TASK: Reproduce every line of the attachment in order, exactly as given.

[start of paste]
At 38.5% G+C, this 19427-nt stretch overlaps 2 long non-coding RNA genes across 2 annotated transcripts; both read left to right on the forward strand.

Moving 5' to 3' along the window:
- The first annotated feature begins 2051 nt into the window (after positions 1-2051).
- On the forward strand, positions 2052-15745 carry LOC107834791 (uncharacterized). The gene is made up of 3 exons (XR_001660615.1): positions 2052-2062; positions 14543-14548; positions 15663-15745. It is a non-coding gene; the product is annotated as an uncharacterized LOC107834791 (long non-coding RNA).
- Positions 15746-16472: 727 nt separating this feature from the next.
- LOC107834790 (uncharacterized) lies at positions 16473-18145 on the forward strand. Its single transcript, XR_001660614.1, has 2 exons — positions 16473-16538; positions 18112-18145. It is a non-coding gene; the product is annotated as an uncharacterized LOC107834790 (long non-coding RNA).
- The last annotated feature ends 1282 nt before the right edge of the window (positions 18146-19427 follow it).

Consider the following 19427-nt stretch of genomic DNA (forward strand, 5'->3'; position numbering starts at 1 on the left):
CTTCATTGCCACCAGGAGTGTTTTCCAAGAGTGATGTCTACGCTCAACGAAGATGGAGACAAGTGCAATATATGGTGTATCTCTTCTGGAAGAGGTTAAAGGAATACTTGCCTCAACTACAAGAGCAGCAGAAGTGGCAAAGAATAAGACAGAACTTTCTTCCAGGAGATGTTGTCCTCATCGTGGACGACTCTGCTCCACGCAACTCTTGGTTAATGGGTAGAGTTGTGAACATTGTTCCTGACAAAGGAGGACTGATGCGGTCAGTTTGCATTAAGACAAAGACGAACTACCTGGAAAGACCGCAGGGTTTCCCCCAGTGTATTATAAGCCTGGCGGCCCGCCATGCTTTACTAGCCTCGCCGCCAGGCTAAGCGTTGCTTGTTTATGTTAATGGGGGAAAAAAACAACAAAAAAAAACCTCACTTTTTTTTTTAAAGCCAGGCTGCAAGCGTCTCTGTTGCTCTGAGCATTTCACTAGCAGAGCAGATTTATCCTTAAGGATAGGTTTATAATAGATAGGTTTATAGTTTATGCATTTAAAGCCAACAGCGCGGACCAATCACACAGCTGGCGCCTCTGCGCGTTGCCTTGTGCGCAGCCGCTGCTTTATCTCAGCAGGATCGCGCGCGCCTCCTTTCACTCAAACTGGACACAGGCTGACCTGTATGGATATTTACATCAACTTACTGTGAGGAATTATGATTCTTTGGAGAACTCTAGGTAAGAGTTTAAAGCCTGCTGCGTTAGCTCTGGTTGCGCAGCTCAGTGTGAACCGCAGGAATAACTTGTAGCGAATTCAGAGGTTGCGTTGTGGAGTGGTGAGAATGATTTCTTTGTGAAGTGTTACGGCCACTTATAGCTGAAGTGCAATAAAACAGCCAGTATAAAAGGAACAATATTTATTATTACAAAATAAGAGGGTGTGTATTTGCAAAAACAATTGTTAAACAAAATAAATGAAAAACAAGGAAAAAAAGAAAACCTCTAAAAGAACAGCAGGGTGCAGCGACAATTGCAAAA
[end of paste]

At 38.5% G+C, this 19427-nt stretch overlaps 2 long non-coding RNA genes across 2 annotated transcripts; both read left to right on the forward strand.

Moving 5' to 3' along the window:
- The first annotated feature begins 2051 nt into the window (after positions 1-2051).
- On the forward strand, positions 2052-15745 carry LOC107834791 (uncharacterized). The gene is made up of 3 exons (XR_001660615.1): positions 2052-2062; positions 14543-14548; positions 15663-15745. It is a non-coding gene; the product is annotated as an uncharacterized LOC107834791 (long non-coding RNA).
- Positions 15746-16472: 727 nt separating this feature from the next.
- LOC107834790 (uncharacterized) lies at positions 16473-18145 on the forward strand. Its single transcript, XR_001660614.1, has 2 exons — positions 16473-16538; positions 18112-18145. It is a non-coding gene; the product is annotated as an uncharacterized LOC107834790 (long non-coding RNA).
- The last annotated feature ends 1282 nt before the right edge of the window (positions 18146-19427 follow it).

Consider the following 19427-nt stretch of genomic DNA (forward strand, 5'->3'; position numbering starts at 1 on the left):
CTTCATTGCCACCAGGAGTGTTTTCCAAGAGTGATGTCTACGCTCAACGAAGATGGAGACAAGTGCAATATATGGTGTATCTCTTCTGGAAGAGGTTAAAGGAATACTTGCCTCAACTACAAGAGCAGCAGAAGTGGCAAAGAATAAGACAGAACTTTCTTCCAGGAGATGTTGTCCTCATCGTGGACGACTCTGCTCCACGCAACTCTTGGTTAATGGGTAGAGTTGTGAACATTGTTCCTGACAAAGGAGGACTGATGCGGTCAGTTTGCATTAAGACAAAGACGAACTACCTGGAAAGACCGCAGGGTTTCCCCCAGTGTATTATAAGCCTGGCGGCCCGCCATGCTTTACTAGCCTCGCCGCCAGGCTAAGCGTTGCTTGTTTATGTTAATGGGGGAAAAAAACAACAAAAAAAAACCTCACTTTTTTTTTTAAAGCCAGGCTGCAAGCGTCTCTGTTGCTCTGAGCATTTCACTAGCAGAGCAGATTTATCCTTAAGGATAGGTTTATAATAGATAGGTTTATAGTTTATGCATTTAAAGCCAACAGCGCGGACCAATCACACAGCTGGCGCCTCTGCGCGTTGCCTTGTGCGCAGCCGCTGCTTTATCTCAGCAGGATCGCGCGCGCCTCCTTTCACTCAAACTGGACACAGGCTGACCTGTATGGATATTTACATCAACTTACTGTGAGGAATTATGATTCTTTGGAGAACTCTAGGTAAGAGTTTAAAGCCTGCTGCGTTAGCTCTGGTTGCGCAGCTCAGTGTGAACCGCAGGAATAACTTGTAGCGAATTCAGAGGTTGCGTTGTGGAGTGGTGAGAATGATTTCTTTGTGAAGTGTTACGGCCACTTATAGCTGAAGTGCAATAAAACAGCCAGTATAAAAGGAACAATATTTATTATTACAAAATAAGAGGGTGTGTATTTGCAAAAACAATTGTTAAACAAAATAAATGAAAAACAAGGAAAAAAAGAAAACCTCTAAAAGAACAGCAGGGTGCAGCGACAATTGCAAAA